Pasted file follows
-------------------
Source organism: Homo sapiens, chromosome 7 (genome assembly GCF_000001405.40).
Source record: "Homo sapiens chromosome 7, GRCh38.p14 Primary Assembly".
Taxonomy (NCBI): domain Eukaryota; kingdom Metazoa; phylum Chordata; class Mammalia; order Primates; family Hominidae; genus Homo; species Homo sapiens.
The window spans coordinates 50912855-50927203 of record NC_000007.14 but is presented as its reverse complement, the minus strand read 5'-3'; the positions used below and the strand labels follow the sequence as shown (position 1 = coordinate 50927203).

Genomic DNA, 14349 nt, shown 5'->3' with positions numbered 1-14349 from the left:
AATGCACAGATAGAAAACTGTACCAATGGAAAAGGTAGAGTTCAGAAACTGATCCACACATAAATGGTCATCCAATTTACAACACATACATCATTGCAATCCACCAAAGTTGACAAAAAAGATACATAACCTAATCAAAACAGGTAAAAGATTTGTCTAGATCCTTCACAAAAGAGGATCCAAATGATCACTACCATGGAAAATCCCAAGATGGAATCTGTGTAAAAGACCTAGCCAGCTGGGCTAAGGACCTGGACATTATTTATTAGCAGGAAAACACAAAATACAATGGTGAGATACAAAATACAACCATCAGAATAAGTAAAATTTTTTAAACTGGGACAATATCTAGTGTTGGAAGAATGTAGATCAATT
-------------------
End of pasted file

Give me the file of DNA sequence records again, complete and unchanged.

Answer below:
Source organism: Homo sapiens, chromosome 7 (genome assembly GCF_000001405.40).
Source record: "Homo sapiens chromosome 7, GRCh38.p14 Primary Assembly".
Taxonomy (NCBI): domain Eukaryota; kingdom Metazoa; phylum Chordata; class Mammalia; order Primates; family Hominidae; genus Homo; species Homo sapiens.
The window spans coordinates 50912855-50927203 of record NC_000007.14 but is presented as its reverse complement, the minus strand read 5'-3'; the positions used below and the strand labels follow the sequence as shown (position 1 = coordinate 50927203).

Genomic DNA, 14349 nt, shown 5'->3' with positions numbered 1-14349 from the left:
AATGCACAGATAGAAAACTGTACCAATGGAAAAGGTAGAGTTCAGAAACTGATCCACACATAAATGGTCATCCAATTTACAACACATACATCATTGCAATCCACCAAAGTTGACAAAAAAGATACATAACCTAATCAAAACAGGTAAAAGATTTGTCTAGATCCTTCACAAAAGAGGATCCAAATGATCACTACCATGGAAAATCCCAAGATGGAATCTGTGTAAAAGACCTAGCCAGCTGGGCTAAGGACCTGGACATTATTTATTAGCAGGAAAACACAAAATACAATGGTGAGATACAAAATACAACCATCAGAATAAGTAAAATTTTTTAAACTGGGACAATATCTAGTGTTGGAAGAATGTAGATCAATT